I Know Teens Lie to Me

Your teen lies to you too. But it’s not in that nefarious, disrespectful way.

I meet with the teens from my church (as well as any graduated teens who still want to meet with me!) for one-on-one times as often as possible. During these times together I always ask probing questions. There is not much small talk. I’m taking advantage of these moments to find out what is really going on inside of their heads.

This is why I know they lie to me. They answer my probing questions more often with what I want to hear.

Not because they want to please me but because this is who they want to be.

I am asking them questions so they can put words onto the why of their decisions. Or what this decision may lead to in two years. Or is this what they really meant with that decision?

Because of adolescent development, and more specifically brain growth, these are all new experiences and new thoughts. This is why the laws of the land protect teens. My questions and time with my teens are designed to help them give words to thoughts they may be having deep inside their heads or thoughts they may have never had at all. I’m intentionally providing them a safe space with me to ask those questions and help them have words for what is happening inside of them as they are growing up.

I also effuse exuberant praise when I see the good decisions. I intentionally go over the top because I want the teens to know very clearly that those questions, those thoughts, those decisions are in the right direction.

I also realize that teens have one life at church with me and an entirely different life at school and maybe a different life with you, parent. This is normal adolescent development. This hasn’t changed in 40 years of youth ministry.

This is why I have believed for a long time and have put into practice the two things in my control that will help teens bring their divided lives together:  my nosy conversations (which no one says no to) and intergenerational relationships with the many beautiful people in my church.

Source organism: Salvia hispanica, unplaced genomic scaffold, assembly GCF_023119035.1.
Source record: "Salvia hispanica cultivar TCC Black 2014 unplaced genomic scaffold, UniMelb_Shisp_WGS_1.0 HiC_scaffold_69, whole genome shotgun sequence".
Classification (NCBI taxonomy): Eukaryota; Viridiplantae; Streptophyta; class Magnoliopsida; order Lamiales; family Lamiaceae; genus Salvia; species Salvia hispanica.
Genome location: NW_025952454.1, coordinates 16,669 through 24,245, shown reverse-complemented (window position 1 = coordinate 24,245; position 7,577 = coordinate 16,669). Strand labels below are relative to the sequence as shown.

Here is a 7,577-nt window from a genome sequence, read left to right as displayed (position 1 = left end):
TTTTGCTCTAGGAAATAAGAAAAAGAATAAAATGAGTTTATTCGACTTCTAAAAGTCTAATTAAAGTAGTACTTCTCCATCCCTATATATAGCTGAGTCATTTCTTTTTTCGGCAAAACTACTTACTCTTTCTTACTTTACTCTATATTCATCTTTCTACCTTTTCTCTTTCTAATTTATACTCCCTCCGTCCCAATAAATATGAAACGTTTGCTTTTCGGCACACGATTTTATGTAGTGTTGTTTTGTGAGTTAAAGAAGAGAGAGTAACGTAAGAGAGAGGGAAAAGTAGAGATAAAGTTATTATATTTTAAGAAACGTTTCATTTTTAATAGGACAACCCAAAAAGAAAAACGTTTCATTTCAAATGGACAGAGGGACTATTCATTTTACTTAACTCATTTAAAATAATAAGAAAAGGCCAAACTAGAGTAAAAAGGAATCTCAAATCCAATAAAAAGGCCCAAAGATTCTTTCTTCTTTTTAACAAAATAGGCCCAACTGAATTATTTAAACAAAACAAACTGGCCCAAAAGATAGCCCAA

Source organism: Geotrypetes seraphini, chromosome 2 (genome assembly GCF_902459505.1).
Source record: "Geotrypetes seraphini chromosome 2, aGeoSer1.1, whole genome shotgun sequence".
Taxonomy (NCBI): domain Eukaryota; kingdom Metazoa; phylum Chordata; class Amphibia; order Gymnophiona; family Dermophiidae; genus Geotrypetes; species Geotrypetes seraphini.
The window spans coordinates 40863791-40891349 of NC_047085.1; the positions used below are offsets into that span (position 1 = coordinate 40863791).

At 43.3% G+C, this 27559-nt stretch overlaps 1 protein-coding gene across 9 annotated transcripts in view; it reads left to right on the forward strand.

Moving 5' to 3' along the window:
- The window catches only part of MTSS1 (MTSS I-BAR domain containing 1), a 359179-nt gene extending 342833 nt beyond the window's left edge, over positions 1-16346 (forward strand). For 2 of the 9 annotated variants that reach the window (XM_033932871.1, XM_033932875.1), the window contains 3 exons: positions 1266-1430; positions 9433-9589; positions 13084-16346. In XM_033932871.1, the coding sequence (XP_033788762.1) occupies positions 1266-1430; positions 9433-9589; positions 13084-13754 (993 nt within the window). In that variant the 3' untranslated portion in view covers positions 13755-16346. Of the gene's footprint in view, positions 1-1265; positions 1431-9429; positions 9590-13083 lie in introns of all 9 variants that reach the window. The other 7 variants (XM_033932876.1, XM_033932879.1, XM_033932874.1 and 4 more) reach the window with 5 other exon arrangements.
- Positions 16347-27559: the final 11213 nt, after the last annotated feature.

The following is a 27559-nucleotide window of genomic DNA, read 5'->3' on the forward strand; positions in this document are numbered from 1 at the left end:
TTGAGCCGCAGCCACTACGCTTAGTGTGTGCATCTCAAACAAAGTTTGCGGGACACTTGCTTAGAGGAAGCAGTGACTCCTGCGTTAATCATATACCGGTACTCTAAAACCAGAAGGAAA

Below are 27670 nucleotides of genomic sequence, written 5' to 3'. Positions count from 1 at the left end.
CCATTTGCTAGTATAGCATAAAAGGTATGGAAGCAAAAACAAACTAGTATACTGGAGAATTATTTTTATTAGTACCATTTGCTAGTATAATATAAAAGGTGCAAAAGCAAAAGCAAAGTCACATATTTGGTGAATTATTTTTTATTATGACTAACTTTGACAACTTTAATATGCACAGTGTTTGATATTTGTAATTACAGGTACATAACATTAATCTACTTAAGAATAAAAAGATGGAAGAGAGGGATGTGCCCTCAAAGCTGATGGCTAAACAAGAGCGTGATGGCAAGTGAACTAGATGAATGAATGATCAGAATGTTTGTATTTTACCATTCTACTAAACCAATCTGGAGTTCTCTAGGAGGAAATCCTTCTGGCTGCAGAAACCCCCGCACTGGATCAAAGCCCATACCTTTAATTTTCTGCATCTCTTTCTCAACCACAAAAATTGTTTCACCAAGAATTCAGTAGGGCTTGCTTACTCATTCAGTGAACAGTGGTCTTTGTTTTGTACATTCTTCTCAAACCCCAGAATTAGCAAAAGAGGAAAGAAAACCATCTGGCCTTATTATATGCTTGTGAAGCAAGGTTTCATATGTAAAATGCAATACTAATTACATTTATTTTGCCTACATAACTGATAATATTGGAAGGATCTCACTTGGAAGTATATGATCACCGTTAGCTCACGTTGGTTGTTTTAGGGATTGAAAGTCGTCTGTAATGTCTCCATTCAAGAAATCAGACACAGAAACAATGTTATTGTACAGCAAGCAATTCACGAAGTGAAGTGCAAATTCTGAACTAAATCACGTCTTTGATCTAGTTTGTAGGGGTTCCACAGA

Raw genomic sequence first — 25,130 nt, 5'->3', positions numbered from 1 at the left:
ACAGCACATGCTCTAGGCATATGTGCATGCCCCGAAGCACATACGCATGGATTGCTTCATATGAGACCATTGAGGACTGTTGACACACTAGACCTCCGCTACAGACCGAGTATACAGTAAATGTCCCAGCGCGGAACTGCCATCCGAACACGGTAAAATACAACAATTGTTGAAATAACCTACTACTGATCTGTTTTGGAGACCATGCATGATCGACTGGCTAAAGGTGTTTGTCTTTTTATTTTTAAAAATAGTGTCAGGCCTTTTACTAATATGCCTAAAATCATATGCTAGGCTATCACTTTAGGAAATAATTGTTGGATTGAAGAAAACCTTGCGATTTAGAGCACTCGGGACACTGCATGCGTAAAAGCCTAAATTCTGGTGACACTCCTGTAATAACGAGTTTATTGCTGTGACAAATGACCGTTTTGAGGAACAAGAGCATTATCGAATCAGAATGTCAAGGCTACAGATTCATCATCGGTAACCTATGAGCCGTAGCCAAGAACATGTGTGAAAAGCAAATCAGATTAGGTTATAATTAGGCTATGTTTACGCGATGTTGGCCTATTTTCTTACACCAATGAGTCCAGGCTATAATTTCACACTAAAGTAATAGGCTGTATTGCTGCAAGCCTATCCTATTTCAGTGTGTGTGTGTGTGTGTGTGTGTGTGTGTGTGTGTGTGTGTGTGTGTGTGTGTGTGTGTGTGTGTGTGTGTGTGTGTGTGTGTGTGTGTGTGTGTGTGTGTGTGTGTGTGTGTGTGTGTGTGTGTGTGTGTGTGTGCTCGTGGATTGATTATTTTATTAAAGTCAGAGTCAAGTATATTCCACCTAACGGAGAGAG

I know teens lie to me. It is a part of faith formation.

Your beloved lies to you too. Because they do want your approval but are also filled with self-doubts. Heck, even their bodies are uncertain and are failing them in adolescence. They desire affirmation from you–as they don’t have the words to tell you what is really going on. Because they know about their fake life and don’t want it but don’t know what else to do. Because they are afraid of seeing your face fall in disappointment.

One teen shared with me:

I feel as if I need to be perfect for my Dad. I feel like I need to be “perfect” because he came to this country for me and has given me everything and I sometimes take him for granted. He has sacrificed so much for me and I let him down at times.  When I let him down, I apologize and feel so guilty. I begin to cry to myself and just think of how much I’m a “let down.“  –Cathy, age 17

Do you see Cathy in your teen?

Or this 12-year old who asked to be anonymous:

I feel like I need to be perfect for everybody in all I do and that puts soooooooooooooooooooo much pressure on me. I’m sooooo worried about what others think about me. I cried when I got a 98% on a test. I’m always working towards perfection. I’m also really depressed all the time. Even when I’m supposed to be having fun.

Age 12. Struggling to put words to the crazy talk that is deep inside of her.

Parent, I know your heart just broke. I know your insecurity to parent your teen just ratcheted up too many levels. I know you feel like you will fail your teen—or already have. Pause for a moment. Recognize the fear that is involved. Don’t let fear lead

Help give your teen words. Some ideas are in that article. (I love that article one of the early ones I wrote.) Have those taxi drive times. Say the magic words of “tell me more.” Try.

Like I have grown to understand, I realize that teens lie to me. I realize that it is a part of their faith formation. I intentionally put teens into situations where they may lie to me so I can help them process those deep down thoughts they are afraid to think of.

Remember always, you are a great safety net your teen has to fall into. You will always be their first safety net. Parent, you can also recognize your teen’s lies and help them grow through it so shame does not take root. This is holy tension for you—defined as the discomfort of being stuck in between but knowing that if you can make a brave vulnerable decision something holy is going to happen.

Something holy is going to happen. I promise.

Photo by Annie Spratt on Unsplash

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